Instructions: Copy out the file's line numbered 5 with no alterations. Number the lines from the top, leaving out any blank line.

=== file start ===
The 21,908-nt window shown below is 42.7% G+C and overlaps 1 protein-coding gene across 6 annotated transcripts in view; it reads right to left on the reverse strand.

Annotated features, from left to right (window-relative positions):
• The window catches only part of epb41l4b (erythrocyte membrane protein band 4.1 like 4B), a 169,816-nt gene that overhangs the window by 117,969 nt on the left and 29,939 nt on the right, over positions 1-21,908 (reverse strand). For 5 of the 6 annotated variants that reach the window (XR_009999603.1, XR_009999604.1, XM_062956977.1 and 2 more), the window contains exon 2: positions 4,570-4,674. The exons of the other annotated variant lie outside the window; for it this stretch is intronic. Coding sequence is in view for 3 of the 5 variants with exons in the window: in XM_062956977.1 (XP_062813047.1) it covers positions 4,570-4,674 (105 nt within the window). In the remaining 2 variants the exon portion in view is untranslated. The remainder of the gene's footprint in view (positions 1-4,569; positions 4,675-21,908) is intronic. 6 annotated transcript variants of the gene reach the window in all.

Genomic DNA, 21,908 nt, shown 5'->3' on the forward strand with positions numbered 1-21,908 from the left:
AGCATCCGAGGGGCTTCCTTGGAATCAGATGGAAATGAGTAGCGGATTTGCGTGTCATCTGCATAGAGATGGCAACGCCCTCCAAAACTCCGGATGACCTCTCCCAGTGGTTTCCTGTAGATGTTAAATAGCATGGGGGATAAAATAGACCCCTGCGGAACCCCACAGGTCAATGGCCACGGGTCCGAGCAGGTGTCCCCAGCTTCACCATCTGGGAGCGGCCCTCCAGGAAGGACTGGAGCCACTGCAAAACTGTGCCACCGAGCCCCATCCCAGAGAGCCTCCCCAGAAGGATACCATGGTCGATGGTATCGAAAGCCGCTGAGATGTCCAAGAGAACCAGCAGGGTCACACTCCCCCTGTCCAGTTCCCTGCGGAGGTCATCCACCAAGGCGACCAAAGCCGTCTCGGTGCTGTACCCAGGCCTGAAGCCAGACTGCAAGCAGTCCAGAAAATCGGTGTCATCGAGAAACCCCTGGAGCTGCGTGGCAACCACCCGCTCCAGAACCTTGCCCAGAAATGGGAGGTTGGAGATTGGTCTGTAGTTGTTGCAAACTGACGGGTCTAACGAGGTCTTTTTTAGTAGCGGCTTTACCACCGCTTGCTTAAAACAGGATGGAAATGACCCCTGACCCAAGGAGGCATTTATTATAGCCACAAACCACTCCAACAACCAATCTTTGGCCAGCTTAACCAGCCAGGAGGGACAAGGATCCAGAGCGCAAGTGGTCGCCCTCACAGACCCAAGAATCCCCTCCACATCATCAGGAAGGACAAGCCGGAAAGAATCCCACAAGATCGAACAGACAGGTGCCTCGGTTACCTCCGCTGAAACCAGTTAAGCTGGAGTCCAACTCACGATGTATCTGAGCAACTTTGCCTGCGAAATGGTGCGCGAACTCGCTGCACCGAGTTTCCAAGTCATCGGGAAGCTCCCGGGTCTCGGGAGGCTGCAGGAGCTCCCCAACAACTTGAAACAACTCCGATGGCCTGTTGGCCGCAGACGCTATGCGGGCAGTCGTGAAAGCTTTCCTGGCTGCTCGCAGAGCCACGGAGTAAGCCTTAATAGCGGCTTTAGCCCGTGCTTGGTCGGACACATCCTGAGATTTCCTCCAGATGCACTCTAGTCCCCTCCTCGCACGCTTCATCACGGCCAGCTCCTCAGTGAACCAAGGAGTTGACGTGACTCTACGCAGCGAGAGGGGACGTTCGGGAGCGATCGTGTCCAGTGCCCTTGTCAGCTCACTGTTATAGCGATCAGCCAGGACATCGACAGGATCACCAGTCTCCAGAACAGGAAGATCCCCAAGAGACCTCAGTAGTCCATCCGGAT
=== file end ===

AGCATCCGAGGGGCTTCCTTGGAATCAGATGGAAATGAGTAGCGGATTTGCGTGTCATCTGCATAGAGATGGCAACGCCCTCCAAAACTCCGGATGACCTCTCCCAGTGGTTTCCTGTAGATGTTAAATAGCATGGGGGATAAAATAGACCCCTGCGGAACCCCACAGGTCAATGGCCACGGGTCCGAGCAGGTGTCCCCAGCTTCACCATCTGGGAGCGGCCCTCCAGGAAGGACTGGAGCCACTGCAAAACTGTGCCACCGAGCCCCATCCCAGAGAGCCTCCCCAGAAGGATACCATGGTCGATGGTATCGAAAGCCGCTGAGATGTCCAAGAGAACCAGCAGGGTCACACTCCCCCTGTCCAGTTCCCTGCGGAGGTCATCCACCAAGGCGACCAAAGCCGTCTCGGTGCTGTACCCAGGCCTGAAGCCAGACTGCAAGCAGTCCAGAAAATCGGTGTCATCGAGAAACCCCTGGAGCTGCGTGGCAACCACCCGCTCCAGAACCTTGCCCAGAAATGGGAGGTTGGAGATTGGTCTGTAGTTGTTGCAAACTGACGGGTCTAACGAGGTCTTTTTTAGTAGCGGCTTTACCACCGCTTGCTTAAAACAGGATGGAAATGACCCCTGACCCAAGGAGGCATTTATTATAGCCACAAACCACTCCAACAACCAATCTTTGGCCAGCTTAACCAGCCAGGAGGGACAAGGATCCAGAGCGCAAGTGGTCGCCCTCACAGACCCAAGAATCCCCTCCACATCATCAGGAAGGACAAGCCGGAAAGAATCCCACAAGATCGAACAGACAGGTGCCTCGGTTACCTCCGCTGAAACCAGTTAAGCTGGAGTCCAACTCACGATGTATCTGAGCAACTTTGCCTGCGAAATGGTGCGCGAACTCGCTGCACCGAGTTTCCAAGTCATCGGGAAGCTCCCGGGTCTCGGGAGGCTGCAGGAGCTCCCCAACAACTTGAAACAACTCCGATGGCCTGTTGGCCGCAGACGCTATGCGGGCAGTCGTGAAAGCTTTCCTGGCTGCTCGCAGAGCCACGGAGTAAGCCTTAATAGCGGCTTTAGCCCGTGCTTGGTCGGACACATCCTGAGATTTCCTCCAGATGCACTCTAGTCCCCTCCTCGCACGCTTCATCACGGCCAGCTCCTCAGTGAACCAAGGAGTTGACGTGACTCTACGCAGCGAGAGGGGACGTTCGGGAGCGATCGTGTCCAGTGCCCTTGTCAGCTCACTGTTATAGCGATCAGCCAGGACATCGACAGGATCACCAGTCTCCAGAACAGGAAGATCCCCAAGAGACCTCAGTAGTCCATCCGGAT